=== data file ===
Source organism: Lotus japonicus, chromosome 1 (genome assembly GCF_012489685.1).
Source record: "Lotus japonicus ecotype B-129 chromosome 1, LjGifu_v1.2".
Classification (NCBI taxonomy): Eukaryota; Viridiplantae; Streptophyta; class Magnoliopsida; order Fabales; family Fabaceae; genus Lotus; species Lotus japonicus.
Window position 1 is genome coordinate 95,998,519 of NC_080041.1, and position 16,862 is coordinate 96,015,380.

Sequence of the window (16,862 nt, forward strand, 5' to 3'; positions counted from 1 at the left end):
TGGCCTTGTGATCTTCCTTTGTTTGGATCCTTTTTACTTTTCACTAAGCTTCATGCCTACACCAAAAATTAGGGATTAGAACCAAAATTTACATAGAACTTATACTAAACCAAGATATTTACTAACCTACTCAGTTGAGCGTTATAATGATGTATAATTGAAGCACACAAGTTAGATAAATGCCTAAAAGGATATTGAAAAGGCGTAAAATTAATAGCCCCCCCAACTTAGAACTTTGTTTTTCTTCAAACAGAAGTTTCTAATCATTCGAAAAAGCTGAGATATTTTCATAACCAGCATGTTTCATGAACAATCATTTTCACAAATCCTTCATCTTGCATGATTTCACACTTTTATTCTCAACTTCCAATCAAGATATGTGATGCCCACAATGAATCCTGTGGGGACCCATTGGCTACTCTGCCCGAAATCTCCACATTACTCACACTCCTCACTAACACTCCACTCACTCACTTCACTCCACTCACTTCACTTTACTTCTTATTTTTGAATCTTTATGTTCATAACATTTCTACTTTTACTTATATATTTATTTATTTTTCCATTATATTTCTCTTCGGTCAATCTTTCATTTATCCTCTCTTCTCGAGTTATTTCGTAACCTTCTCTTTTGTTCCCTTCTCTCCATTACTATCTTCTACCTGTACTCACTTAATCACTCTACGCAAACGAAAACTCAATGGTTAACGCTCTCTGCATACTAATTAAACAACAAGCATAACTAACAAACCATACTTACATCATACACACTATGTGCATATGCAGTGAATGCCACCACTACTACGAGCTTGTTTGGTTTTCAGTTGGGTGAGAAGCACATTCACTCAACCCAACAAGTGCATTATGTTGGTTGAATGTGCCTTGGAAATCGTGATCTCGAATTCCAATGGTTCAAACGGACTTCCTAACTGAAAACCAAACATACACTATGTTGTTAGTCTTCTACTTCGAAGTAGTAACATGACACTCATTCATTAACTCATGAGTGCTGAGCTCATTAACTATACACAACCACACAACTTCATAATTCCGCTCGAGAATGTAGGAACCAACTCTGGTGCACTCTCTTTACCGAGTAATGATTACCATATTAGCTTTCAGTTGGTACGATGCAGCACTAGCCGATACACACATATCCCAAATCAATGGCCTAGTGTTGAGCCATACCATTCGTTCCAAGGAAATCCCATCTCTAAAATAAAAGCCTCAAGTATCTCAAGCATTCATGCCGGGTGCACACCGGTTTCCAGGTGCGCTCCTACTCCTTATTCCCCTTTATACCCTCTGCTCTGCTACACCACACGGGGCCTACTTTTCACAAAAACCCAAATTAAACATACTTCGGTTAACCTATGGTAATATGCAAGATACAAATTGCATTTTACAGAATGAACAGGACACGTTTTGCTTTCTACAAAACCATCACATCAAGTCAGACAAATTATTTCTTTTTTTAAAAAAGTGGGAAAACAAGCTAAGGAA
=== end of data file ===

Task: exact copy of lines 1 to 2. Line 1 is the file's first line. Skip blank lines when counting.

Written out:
Source organism: Lotus japonicus, chromosome 1 (genome assembly GCF_012489685.1).
Source record: "Lotus japonicus ecotype B-129 chromosome 1, LjGifu_v1.2".